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ERA boss on the #FixStreaming debate: “You don’t mend a #BrokenRecord by smashing the record player”

By | Published on Thursday 21 May 2020

Entertainment Retailers Association

The boss of the UK’s Entertainment Retailers Association, Kim Bayley, has entered the increasingly noisy debate over how artists and songwriters are benefiting – or not – from the streaming boom. She says that the debate should be welcomed but adds that – as the discussion has bounced around the social networks and mainstream media – “numbers are being bandied about which are just plain misleading”. And those numbers generally present the streaming platforms among her organisation’s membership in a bad light.

The so called digital pie debate – over how streaming monies get shared out each month between the platforms, the labels, the publishers, the artists and the songwriters – has been going on for years, of course. But that debate has grown in intensity in recent weeks as a result of the COVID-19 shutdown.

For many artists and songwriters, that shutdown has caused key revenue streams – which might include touring, studio work and/or teaching – to pretty much stop over night. Meanwhile, the temporary closure of venues and the high street in general will also impact on the income that comes in via the collective licensing system for much of the year ahead.

All of which has made those artists and songwriters look at the segment of the music industry least affected by COVID-19 – ie streaming – and wonder why they aren’t seeing more of that cash. That, in turn, has resulted in various campaigns from within the creator community seeking a re-slicing of the digital pie to the benefit of artists and songwriters.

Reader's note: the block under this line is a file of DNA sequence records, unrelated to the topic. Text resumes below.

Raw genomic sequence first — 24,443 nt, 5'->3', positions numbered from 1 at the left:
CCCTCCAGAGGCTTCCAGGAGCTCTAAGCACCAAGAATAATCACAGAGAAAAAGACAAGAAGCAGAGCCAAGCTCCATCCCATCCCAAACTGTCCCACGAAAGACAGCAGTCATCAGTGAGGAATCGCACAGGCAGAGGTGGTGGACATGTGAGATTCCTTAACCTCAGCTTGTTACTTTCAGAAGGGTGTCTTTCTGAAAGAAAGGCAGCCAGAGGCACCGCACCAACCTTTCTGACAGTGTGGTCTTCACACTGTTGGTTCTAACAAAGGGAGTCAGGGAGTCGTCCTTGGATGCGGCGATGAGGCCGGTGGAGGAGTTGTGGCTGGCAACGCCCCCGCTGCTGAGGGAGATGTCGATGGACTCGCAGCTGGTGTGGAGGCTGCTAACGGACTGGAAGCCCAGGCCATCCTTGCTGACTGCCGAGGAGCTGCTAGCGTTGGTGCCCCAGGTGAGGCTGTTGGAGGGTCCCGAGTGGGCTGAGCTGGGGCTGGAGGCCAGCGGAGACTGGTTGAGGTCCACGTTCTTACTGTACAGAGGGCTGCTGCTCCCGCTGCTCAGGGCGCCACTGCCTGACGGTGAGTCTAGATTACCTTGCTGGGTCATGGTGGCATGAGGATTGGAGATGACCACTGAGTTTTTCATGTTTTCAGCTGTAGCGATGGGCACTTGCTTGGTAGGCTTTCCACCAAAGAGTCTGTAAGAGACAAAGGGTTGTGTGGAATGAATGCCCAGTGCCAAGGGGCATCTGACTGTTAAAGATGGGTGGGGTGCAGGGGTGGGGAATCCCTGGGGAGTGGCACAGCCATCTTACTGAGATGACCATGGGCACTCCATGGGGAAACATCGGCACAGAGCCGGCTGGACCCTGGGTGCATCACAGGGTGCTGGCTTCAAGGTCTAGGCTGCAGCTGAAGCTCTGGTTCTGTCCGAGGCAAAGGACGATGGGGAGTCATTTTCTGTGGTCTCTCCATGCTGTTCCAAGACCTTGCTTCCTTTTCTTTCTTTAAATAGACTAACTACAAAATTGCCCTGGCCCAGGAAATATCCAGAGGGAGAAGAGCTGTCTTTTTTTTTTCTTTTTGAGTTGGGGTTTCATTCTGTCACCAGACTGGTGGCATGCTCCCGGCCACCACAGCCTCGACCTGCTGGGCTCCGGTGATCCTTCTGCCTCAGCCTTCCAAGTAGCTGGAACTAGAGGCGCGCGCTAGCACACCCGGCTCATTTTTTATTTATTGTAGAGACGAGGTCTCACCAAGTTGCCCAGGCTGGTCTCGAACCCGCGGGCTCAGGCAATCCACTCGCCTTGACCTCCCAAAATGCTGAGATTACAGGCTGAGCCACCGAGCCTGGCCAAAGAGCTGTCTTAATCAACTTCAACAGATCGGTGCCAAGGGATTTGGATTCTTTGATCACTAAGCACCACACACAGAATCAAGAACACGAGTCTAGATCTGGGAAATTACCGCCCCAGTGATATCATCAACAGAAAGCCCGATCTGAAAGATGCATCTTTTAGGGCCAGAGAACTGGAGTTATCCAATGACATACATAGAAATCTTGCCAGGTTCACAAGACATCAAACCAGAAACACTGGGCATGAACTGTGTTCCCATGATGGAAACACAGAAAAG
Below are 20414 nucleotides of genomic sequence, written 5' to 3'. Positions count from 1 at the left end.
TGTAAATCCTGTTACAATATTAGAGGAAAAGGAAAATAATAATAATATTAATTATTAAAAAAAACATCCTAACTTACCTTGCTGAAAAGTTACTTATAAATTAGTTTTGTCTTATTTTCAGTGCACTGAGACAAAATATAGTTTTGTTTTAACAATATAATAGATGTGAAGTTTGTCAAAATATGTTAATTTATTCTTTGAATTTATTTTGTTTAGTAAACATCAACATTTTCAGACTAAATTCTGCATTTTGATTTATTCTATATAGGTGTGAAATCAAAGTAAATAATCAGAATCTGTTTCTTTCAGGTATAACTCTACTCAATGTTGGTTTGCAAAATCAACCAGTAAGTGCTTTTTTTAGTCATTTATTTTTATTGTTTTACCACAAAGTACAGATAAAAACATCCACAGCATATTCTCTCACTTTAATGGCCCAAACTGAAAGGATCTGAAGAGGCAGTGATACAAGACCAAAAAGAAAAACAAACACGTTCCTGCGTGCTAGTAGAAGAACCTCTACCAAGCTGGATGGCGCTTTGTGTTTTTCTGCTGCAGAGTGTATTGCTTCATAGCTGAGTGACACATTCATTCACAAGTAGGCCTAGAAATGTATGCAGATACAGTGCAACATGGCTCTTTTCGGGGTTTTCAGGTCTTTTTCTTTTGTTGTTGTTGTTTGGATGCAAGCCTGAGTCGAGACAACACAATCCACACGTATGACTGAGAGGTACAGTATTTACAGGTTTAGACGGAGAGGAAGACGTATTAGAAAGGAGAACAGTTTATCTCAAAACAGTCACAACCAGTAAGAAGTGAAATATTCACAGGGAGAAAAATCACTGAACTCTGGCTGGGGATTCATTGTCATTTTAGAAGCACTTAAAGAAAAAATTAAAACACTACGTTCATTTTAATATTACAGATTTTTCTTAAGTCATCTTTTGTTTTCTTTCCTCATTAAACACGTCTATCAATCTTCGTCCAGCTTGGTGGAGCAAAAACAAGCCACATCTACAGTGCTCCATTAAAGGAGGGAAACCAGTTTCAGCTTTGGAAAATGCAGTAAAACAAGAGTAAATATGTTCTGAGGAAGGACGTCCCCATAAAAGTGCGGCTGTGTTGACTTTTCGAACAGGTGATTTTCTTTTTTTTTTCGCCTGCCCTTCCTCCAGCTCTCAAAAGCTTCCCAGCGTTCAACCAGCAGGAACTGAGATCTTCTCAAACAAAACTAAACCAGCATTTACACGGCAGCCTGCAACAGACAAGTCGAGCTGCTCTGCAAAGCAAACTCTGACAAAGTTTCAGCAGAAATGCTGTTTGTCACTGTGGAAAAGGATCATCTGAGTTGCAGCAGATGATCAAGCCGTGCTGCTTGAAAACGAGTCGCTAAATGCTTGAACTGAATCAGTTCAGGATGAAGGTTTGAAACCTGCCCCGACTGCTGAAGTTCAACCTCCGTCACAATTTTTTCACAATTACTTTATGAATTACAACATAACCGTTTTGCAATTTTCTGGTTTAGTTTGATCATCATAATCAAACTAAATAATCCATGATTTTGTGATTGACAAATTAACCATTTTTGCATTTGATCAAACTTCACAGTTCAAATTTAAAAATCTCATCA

In addition to some online movements, the Musicians’ Union and Ivors Academy have launched a campaign called Keep Music Alive, which is calling on the UK government to intervene and to force all the stakeholders to the table for a formal digital pie conversation.

Such a conversation, though, is complex, because the streaming business is built on a complicated revenue-share-based-on-consumption-share business model. And that, in turn, is based on a plethora of individual deals done between the services and the labels, the distributors, the publishers and the collecting societies, not to mention the mountain of deals done between artists and labels, and songwriters and publishers.

And while heritage artists, new artists, session musicians and songwriters might all have the same primary grievance – that the current system is unfair and when all that streaming revenue is shared out they should get a bigger slice of the pie – the way each of those respective groups of music-makers could achieve a bigger slice is probably different.

Most of the artists and songwriters at the heart of the latest round of digital pie debating know all of this and often discuss the complexities when talking about the challenges in public. However, on social media – and in the mainstream press – all those complexities are often stripped out so that all that is left is the classic line: “Spotify doesn’t pay artists”. Or its more colourful cousin: “This artist had a million streams and only got paid 50 quid”.

Hence why ERA feels the need to join the debate. The streaming revolution led by her digital members, Bayley insists in the new blog post, “saved the record business” and turned pirates into consumers. To now criticise those members for taking about 30% of streaming monies each month – or because per-play payments are tiny, especially when compared to what the sale of a CD generates – just isn’t fair, she then argues.

“A key complaint is that streaming services pay ‘only’ around 70% of subscription fees for the music”, Bayley writes. “The reality is that this is almost identical to the percentage of revenue paid for downloads and that, in turn, is little different to the margin on physical sales. If it is ‘fair’ to reduce the money Amazon or Deezer or Spotify, for instance, retain to run their businesses, it must be equally fair to do the same to iTunes, HMV and even Rough Trade, and no one is seriously suggesting that”.

“The point is that even if services paid 100% of the money they receive from music fans, it would not necessarily answer current complaints”, she goes on. “Manchester-based singer-songwriter LoneLady writes on Twitter that she has earned just £40.22 for all her streams over the past six months. There’s no knowing what the deals were which led to this sum, but it is clear that grossing up £40.22 to the £57.46 it would be if digital services worked for free would not make her fortune”.